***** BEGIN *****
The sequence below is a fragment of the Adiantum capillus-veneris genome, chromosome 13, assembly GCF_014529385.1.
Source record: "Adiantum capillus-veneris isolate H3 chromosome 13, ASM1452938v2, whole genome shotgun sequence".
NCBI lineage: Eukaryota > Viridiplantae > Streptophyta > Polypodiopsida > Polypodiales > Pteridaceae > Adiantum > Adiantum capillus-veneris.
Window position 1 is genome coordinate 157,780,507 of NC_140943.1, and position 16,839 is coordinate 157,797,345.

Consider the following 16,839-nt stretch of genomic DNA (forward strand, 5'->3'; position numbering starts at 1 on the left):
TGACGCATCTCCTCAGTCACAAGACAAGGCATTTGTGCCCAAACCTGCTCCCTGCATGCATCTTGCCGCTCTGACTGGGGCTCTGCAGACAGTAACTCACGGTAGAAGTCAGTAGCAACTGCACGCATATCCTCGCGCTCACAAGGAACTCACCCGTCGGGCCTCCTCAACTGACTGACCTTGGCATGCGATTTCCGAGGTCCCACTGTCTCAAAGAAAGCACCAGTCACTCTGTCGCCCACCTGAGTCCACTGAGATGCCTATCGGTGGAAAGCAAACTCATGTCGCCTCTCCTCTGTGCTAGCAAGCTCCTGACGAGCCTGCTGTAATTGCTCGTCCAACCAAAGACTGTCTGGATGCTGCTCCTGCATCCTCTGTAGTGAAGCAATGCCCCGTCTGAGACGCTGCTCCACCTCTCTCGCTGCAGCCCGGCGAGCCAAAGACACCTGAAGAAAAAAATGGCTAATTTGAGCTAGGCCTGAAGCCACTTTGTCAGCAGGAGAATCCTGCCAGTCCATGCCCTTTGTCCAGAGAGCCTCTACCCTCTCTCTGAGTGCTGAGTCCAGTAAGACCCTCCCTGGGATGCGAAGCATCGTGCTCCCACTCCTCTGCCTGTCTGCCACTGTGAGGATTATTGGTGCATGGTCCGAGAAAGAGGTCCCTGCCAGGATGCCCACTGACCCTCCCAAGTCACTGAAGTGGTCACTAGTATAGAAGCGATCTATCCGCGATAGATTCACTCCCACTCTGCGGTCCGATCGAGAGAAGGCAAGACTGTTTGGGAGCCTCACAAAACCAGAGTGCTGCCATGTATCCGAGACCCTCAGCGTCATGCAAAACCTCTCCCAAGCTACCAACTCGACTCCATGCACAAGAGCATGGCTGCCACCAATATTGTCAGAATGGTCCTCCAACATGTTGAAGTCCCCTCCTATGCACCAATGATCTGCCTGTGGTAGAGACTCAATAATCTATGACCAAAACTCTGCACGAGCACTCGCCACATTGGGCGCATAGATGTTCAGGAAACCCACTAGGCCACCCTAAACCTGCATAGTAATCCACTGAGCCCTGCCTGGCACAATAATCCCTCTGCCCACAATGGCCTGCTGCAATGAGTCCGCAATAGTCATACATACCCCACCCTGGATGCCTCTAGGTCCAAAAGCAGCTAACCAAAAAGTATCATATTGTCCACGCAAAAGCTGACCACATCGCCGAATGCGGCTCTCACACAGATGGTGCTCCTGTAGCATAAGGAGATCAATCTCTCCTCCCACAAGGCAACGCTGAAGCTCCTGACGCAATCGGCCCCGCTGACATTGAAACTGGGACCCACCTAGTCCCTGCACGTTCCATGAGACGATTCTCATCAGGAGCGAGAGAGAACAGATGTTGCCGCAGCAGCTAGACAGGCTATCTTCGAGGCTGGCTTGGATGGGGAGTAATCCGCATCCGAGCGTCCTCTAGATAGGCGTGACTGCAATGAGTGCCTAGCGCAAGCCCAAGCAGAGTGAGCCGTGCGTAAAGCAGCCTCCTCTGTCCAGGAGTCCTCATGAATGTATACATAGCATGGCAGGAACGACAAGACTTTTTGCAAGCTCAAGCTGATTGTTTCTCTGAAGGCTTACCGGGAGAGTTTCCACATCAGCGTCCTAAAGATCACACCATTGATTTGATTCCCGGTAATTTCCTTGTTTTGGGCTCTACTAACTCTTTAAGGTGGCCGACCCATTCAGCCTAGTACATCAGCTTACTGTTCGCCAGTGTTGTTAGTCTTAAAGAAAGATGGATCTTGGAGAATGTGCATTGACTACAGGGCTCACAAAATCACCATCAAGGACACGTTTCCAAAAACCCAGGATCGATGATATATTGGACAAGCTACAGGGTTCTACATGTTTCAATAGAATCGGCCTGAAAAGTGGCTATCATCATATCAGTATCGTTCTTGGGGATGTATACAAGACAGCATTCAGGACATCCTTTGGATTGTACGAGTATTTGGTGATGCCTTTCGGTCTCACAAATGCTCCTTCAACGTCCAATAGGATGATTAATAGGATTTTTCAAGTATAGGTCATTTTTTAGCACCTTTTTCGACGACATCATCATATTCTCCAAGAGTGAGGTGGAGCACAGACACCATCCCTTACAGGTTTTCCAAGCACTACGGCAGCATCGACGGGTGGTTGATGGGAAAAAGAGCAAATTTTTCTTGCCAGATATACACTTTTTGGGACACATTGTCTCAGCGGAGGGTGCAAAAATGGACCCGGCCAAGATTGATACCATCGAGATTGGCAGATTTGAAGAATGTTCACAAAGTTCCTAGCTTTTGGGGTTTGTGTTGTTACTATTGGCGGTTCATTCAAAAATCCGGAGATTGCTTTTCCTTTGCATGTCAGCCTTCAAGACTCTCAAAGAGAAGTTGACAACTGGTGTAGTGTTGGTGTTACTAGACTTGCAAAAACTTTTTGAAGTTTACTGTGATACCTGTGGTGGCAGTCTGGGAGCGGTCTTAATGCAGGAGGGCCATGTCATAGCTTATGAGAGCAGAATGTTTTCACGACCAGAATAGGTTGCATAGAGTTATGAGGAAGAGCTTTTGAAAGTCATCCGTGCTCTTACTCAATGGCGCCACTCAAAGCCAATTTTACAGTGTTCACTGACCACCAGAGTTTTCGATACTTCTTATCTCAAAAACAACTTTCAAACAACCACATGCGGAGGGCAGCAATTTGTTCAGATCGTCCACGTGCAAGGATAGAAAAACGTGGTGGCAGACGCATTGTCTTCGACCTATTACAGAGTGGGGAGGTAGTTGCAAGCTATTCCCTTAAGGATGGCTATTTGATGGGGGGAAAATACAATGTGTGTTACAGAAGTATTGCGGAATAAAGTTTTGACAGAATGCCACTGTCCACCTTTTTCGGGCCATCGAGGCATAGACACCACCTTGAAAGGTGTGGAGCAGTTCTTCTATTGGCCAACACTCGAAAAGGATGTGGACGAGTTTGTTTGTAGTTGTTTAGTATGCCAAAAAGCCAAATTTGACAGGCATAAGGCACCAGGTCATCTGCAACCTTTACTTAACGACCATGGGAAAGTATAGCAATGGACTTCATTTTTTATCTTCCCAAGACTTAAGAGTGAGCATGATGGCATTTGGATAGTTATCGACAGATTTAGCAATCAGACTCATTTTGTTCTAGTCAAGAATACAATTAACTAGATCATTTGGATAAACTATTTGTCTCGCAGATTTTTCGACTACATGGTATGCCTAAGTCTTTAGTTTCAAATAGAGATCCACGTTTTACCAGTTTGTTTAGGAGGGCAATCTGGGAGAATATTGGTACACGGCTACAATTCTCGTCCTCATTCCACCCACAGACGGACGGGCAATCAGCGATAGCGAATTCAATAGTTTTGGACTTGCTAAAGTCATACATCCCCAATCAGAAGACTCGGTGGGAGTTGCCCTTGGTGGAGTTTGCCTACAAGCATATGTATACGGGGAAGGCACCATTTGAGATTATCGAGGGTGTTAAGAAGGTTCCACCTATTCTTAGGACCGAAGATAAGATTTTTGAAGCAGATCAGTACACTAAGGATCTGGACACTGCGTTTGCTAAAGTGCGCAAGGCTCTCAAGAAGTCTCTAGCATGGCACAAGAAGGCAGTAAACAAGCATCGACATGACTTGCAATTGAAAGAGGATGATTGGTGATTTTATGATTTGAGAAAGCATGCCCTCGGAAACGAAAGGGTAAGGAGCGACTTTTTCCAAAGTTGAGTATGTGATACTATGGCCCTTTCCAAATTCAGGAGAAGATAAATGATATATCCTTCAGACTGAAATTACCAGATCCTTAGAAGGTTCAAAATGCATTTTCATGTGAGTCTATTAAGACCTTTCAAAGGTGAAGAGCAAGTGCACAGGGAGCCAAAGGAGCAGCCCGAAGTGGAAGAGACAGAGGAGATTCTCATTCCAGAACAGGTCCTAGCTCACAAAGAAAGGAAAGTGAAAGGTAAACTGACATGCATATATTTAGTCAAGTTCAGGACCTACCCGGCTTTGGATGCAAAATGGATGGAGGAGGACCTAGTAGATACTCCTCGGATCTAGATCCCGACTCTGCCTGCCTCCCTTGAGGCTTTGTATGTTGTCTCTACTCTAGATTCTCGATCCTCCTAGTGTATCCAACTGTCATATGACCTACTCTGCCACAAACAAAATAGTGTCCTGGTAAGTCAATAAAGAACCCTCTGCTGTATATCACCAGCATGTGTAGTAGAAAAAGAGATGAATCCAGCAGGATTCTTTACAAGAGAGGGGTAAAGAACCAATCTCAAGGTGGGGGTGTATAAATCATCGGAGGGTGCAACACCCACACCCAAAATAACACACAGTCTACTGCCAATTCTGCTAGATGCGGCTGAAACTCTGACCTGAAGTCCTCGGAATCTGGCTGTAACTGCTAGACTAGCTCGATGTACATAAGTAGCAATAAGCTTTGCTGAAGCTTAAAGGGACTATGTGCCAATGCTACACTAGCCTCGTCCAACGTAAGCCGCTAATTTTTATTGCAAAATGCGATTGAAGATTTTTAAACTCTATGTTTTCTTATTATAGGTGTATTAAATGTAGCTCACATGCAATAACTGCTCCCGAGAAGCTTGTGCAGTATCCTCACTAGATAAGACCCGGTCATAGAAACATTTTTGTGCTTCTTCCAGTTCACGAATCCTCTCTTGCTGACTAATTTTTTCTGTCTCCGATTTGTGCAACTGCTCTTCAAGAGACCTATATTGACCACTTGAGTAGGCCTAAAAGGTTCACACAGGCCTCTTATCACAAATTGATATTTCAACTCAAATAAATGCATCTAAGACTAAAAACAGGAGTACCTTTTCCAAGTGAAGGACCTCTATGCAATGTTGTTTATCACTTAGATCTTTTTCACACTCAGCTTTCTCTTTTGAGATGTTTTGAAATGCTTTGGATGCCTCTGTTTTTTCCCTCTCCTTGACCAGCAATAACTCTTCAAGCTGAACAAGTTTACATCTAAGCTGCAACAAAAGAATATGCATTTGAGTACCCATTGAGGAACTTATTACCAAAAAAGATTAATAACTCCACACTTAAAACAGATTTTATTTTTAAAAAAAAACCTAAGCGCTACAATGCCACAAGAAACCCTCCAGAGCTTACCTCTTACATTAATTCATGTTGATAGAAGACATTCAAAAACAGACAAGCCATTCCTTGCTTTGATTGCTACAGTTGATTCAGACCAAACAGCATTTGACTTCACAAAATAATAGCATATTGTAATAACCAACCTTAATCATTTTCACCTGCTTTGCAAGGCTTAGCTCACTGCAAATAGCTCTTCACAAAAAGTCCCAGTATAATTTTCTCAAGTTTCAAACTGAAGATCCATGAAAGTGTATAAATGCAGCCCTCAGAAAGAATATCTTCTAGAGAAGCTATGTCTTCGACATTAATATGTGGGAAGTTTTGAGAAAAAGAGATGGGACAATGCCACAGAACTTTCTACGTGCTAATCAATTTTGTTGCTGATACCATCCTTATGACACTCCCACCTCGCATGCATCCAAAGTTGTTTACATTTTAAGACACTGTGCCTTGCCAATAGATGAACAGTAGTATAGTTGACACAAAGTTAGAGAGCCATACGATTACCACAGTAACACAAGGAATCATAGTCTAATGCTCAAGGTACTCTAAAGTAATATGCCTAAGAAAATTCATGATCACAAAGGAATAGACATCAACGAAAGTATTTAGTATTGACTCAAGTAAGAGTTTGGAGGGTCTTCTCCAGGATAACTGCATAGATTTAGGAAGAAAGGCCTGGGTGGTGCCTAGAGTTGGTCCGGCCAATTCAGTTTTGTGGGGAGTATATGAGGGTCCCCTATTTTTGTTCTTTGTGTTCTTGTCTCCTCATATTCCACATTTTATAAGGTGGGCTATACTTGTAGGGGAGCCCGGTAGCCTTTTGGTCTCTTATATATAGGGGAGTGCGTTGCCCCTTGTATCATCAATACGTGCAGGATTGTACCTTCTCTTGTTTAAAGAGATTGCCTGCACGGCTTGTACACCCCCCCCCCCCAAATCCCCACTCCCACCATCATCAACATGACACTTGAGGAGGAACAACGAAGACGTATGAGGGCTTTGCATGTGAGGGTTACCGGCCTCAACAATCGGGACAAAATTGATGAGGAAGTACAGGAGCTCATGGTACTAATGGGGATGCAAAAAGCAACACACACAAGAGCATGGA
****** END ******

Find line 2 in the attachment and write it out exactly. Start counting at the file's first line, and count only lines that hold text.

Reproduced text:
Source record: "Adiantum capillus-veneris isolate H3 chromosome 13, ASM1452938v2, whole genome shotgun sequence".